FLOODSPredicting Flood Risk from Hurricanes in a Warming Climate

By Jennifer Chu

Published 25 January 2024

Coastal cities and communities will face more frequent major hurricanes with climate change in the coming years. Using New York as a test case, a model developed by MIT scientists predicts flooding at the level experienced during Hurricane Sandy will occur roughly every 30 years by the end of this century.

Coastal cities and communities will face more frequent major hurricanes with climate change in the coming years. To help prepare coastal cities against future storms, MIT scientists have developed a method to predict how much flooding a coastal community is likely to experience as hurricanes evolve over the next decades.

When hurricanes make landfall, strong winds whip up salty ocean waters that generate storm surge in coastal regions. As the storms move over land, torrential rainfall can induce further flooding inland. When multiple flood sources such as storm surge and rainfall interact, they can compound a hurricane’s hazards, leading to significantly more flooding than would result from any one source alone. The new study introduces a physics-based method for predicting how the risk of such complex, compound flooding may evolve under a warming climate in coastal cities.

One example of compound flooding’s impact is the aftermath from Hurricane Sandy in 2012. The storm made landfall on the East Coast of the United States as heavy winds whipped up a towering storm surge that combined with rainfall-driven flooding in some areas to cause historic and devastating floods across New York and New Jersey.

In their study, the MIT team applied the new compound flood-modeling method to New York City to predict how climate change may influence the risk of compound flooding from Sandy-like hurricanes over the next decades.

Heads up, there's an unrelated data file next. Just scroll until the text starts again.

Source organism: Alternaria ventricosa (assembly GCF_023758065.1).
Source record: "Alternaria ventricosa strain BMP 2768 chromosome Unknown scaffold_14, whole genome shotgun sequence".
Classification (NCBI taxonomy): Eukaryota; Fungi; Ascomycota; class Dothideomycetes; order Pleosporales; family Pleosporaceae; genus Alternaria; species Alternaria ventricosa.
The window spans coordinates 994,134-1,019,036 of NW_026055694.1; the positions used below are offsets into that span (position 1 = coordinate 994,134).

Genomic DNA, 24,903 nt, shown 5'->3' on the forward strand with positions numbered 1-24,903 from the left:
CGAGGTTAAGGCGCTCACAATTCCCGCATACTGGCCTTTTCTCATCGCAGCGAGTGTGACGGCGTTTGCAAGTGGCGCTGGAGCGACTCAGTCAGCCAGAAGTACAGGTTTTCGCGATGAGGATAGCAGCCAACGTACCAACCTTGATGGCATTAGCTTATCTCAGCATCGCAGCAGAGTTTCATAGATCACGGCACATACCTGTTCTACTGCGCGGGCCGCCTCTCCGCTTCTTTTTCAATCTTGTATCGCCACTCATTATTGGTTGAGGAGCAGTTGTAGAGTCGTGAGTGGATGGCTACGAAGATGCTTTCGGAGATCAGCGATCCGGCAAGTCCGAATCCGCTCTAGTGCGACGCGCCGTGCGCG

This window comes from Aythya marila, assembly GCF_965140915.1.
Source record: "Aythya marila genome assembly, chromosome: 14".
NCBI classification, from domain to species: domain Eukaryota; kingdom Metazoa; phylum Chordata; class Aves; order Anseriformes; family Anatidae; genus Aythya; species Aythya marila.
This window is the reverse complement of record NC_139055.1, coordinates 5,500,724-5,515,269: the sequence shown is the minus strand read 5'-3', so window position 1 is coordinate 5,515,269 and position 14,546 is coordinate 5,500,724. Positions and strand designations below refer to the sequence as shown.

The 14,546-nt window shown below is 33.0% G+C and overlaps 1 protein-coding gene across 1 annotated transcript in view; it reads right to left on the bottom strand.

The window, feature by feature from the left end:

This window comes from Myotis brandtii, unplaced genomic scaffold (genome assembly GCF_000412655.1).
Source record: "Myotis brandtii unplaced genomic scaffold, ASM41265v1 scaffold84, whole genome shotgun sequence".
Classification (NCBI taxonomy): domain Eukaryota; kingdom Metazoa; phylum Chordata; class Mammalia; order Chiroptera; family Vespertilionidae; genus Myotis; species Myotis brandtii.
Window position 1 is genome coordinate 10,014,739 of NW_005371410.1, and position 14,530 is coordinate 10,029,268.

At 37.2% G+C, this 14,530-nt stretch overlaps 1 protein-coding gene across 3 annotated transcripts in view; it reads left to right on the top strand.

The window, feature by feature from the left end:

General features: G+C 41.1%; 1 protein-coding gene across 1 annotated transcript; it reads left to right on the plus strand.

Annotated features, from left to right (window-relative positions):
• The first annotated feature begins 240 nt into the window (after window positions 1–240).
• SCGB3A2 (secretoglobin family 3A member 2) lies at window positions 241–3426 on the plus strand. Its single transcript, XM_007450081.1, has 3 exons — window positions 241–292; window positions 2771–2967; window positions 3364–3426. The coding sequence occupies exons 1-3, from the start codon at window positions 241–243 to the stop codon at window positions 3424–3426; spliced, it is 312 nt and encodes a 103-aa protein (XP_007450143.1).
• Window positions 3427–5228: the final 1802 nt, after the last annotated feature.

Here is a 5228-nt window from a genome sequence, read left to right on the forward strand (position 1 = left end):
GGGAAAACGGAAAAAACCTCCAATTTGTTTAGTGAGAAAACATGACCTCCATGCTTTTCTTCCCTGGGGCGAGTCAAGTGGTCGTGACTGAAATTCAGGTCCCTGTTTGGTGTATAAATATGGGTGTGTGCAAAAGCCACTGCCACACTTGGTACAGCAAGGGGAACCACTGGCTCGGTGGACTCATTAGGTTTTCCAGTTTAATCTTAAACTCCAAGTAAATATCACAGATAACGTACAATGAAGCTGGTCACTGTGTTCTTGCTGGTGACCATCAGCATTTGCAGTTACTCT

They found that, in today’s climate, a Sandy-level compound flooding event will likely hit New York City every 150 years. By midcentury, a warmer climate will drive up the frequency of such flooding, to every 60 years. At the end of the century, destructive Sandy-like floods will deluge the city every 30 years — a fivefold increase compared to the present climate.

“Long-term average damages from weather hazards are usually dominated by the rare, intense events like Hurricane Sandy,” says study co-author Kerry Emanuel, professor emeritus of atmospheric science at MIT. “It is important to get these right.”

While these are sobering projections, the researchers hope the flood forecasts can help city planners prepare and protect against future disasters. “Our methodology equips coastal city authorities and policymakers with essential tools to conduct compound flooding risk assessments from hurricanes in coastal cities at a detailed, granular level, extending to each street or building, in both current and future decades,” says study author Ali Sarhadi, a postdoc in MIT’s Department of Earth, Atmospheric and Planetary Sciences.